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Why Fish Oil Is Important For Eye Health

Why Fish Oil Is Important For Eye Health

November 04, 2020 0 Comments

Although we don’t commonly think of a decline in vision as a serious determinant of health, eye health is gradually becoming a significant global health issue. This is most likely due to an aging population, increased screen times, and increasing rates of diabetes in the western world. In Canada, one in seven people will be diagnosed with at least one of the following in their lifetime: macular degeneration, diabetic retinopathy, cataracts, or glaucoma.1

Woman's eyes

The Good News

The good news is that most eye diseases can be prevented or limited with modifiable lifestyle factors like stopping smoking, decreasing alcohol intake, protecting your eyes from the sun and maintaining an active lifestyle. Diet is a key factor when maintaining overall health so many studies have been looking at nutritional factors and their role in slowing the onset or limiting eye diseases like the ones listed above. Omega 3 fatty acids were found to be one of the most important nutritional elements to assess when looking at eye health.2

How do omegas protect our eyes?

While the exact mechanism as to why omega 3 fatty acids prevent eye disease is not known, they most likely act in a protective role by improving blood flow to the eye, act as an anti-inflammatory and increase drainage of intraocular fluid from the eye (which can build up in diseases like glaucoma).2 The retina of the eye also has a very high concentration of omega 3 fatty acids, specifically DHA (see image below). Studies that look at the concentration of DHA in those with eye disease, find lower levels than participants with healthy eyes.3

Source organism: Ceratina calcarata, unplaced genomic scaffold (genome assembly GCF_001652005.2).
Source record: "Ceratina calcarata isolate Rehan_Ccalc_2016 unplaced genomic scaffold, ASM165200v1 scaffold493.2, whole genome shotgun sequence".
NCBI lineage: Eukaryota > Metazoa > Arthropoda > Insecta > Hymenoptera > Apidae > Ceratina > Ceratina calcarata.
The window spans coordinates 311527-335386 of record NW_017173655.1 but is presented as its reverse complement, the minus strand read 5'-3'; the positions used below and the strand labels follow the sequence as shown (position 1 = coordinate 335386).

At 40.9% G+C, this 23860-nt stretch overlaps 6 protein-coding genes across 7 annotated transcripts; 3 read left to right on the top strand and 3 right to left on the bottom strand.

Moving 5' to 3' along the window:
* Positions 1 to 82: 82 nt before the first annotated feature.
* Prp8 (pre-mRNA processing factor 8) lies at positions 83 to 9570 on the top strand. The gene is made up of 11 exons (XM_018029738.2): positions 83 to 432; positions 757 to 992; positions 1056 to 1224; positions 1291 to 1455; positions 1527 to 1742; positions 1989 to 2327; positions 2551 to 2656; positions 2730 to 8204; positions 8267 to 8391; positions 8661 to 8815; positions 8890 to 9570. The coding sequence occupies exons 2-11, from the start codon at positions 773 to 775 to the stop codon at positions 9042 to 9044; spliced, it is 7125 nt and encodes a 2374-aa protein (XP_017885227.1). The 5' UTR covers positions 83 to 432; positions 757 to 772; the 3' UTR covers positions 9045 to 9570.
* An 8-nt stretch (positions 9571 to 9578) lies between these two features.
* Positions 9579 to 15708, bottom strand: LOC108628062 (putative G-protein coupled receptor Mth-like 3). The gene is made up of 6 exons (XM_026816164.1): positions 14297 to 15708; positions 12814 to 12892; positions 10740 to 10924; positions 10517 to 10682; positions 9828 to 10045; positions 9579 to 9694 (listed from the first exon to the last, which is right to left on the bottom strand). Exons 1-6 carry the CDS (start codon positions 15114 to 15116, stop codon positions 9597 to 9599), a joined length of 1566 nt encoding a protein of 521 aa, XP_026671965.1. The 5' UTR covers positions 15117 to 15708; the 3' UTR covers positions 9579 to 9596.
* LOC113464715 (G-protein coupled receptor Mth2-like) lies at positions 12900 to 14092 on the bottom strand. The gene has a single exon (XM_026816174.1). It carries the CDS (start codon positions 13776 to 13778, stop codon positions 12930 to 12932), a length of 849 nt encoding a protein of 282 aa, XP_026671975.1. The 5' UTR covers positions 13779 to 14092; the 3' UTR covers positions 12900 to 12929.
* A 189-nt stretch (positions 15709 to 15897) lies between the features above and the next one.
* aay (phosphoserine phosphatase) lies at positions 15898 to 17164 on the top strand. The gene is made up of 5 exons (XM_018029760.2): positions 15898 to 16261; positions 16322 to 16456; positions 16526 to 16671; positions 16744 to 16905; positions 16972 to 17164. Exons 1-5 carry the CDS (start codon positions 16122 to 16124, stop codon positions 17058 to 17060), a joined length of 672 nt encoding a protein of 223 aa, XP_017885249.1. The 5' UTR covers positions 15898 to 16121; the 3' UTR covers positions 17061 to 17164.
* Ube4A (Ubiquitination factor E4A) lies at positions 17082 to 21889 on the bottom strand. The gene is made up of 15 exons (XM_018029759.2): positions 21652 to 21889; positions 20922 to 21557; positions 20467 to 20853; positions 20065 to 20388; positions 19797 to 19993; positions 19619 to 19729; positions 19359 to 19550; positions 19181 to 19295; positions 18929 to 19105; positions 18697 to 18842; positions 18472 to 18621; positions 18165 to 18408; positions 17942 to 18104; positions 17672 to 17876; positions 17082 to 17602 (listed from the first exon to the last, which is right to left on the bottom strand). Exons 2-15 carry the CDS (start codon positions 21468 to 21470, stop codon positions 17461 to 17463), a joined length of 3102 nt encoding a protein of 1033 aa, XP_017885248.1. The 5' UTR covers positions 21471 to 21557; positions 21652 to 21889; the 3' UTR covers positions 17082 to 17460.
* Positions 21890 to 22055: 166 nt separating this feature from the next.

Grpah

Distribution of omega-3 fatty acids in the body. Arterburn LM, Hall EB, Oken H. Distribution, interconversion, and dose response of n− 3 fatty acids in humans. The American Journal of clinical Nutrition. 2006 Jun 1;83(6):1467S-76S.

A common finding in those who supplement with omega 3 fatty acids, is that they have fewer dry eye symptoms than those who don’t. This may be due to an increase in an oily film that covers the eye with omega 3 fatty acid supplementation. This film is naturally produced by the body but can decrease with both age and disease. An increase in the moisture of the eyes by this oil (through the supplementation of fatty acids) decreases the symptoms of dry eyes. Some studies have even looked at using omega 3 fatty acids topically for a dry eye treatment which can result in decreased inflammation and less reporting of dry eyes.2

All About Balance

The ratio of omega 6 (inflammatory) to omega 3 (anti-inflammatory) fatty acids in the diet is also an important factor to consider when looking at the role of omega 3s in eye health. Having too many processed oils and foods and not enough monounsaturated fatty acids from foods like avocados and fish, can throw off this balance which can decrease the potency of omega 3 fatty acids in the body.4

Glasses